Admittedly, the UK’s independent forecasting body – the Office for Budget Responsibility - will reportedly gift Hammond with the timely news that tax revenues should be significantly higher than previously thought. But this is unlikely to be enough to plug the gap entirely, and with neither Parliament nor the prime minister likely to back tax rises, Chancellor Hammond faces a tough balancing act. Reports suggest he is banking on the economy gaining momentum next year if a Brexit deal is struck, which would help boost revenues and take some of the pressure off the Treasury to make tough policy trade-offs in future budgets.

Bank of England to hold tight as ‘no deal’ risk rises

In any other situation, we suspect the Bank of England would be looking to increase interest rates pretty soon. Wage growth - something which has been at the heart of the Bank's rate hike rationale - has been surprisingly strong over the past few months. But inevitably, Brexit remains policymakers’ number one consideration, and given that there may still be some time before we know for sure whether a deal will be in place before the UK formally leaves the EU - there is a risk growth slows as businesses and consumers grow more cautious.

That means we’re likely to see a unanimous vote to keep policy unchanged next week, and we don’t expect a rate hike before May 2019 at the earliest. But having stayed relatively quiet on Brexit risks at recent meetings, probably the most interesting question for markets next week will be whether Governor Carney voices greater concern about the short-term outlook.

Scandi PMIs in focus

The key data next week will the PMI surveys on Friday. We expect the Swedish survey to fall further (down to 52.5 from 55.2), after the weakening in the ESI indicator and the Eurozone PMI this week. Norway should hold up a bit better to around 55.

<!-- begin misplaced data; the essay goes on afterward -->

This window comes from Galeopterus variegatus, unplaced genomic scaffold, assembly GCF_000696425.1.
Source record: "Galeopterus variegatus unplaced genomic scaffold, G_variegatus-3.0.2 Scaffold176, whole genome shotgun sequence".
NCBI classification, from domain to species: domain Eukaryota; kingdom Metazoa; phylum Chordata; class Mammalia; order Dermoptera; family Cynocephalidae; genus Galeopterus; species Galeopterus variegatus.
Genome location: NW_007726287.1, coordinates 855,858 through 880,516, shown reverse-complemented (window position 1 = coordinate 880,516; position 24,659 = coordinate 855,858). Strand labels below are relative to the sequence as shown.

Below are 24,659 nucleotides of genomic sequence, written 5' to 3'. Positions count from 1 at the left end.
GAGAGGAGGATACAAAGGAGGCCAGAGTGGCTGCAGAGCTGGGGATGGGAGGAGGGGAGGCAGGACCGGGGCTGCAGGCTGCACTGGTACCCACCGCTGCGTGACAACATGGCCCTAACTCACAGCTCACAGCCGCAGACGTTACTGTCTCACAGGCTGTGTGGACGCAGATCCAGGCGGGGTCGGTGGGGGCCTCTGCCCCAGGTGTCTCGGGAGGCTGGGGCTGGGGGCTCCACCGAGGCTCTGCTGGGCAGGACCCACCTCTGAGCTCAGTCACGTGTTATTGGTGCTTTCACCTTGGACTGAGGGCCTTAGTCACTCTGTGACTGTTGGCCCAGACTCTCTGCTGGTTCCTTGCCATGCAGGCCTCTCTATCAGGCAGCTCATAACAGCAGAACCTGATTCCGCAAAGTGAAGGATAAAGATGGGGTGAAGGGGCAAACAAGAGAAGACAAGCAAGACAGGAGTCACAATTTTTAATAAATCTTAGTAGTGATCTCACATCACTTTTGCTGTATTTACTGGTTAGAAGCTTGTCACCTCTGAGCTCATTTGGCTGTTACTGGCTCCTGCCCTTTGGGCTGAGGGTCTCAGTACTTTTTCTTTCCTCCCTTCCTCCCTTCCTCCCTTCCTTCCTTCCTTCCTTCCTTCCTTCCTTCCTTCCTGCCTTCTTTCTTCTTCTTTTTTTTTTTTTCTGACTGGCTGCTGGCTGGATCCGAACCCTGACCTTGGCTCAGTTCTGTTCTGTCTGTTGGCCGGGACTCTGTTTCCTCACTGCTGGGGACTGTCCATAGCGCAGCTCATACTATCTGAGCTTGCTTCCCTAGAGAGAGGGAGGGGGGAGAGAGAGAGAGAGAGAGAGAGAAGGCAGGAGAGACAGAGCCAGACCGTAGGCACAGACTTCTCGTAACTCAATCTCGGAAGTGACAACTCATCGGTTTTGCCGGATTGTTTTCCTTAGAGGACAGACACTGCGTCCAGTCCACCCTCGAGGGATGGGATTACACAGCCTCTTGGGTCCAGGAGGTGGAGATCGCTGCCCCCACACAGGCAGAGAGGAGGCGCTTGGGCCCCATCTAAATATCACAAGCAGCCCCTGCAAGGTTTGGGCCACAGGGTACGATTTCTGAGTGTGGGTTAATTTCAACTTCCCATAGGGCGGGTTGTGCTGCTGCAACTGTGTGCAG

Another issue to keep an eye on is the continued political stalemate in Sweden, which reaches another deadline on Monday when Social Democrat leader Lofven’s mandate to propose a new government expires. There is little sign of a compromise emerging, which means the task to propose a new government may pass to Centre Party leader Annie Loof.

Canadian growth story still shiny

Despite August posting the first trading surplus (0.526 CAD billion) since December 2016, negative prints for both retail sales and wholesale trade are likely to weigh slightly on Canada's August GDP. We forecast no change from July in the August growth figure. But at an estimated 2.4% YoY, the growth story is still upbeat as Canada continues to reap benefits from the strong foreign demand. 

We see the unemployment rate stable at 5.9%. Possible upward pressure should be noticeable in the full-time employment figures. Firms hinted recently in the Bank of Canada's 3Q Business Outlook survey that hiring plans will be extended. But the typical post-summer dip we see in participation rate could put a ceiling on the availability of labour, slightly dampening employment figures.

Developed Markets Economic Calendar

ING, Bloomberg
ING, Bloomberg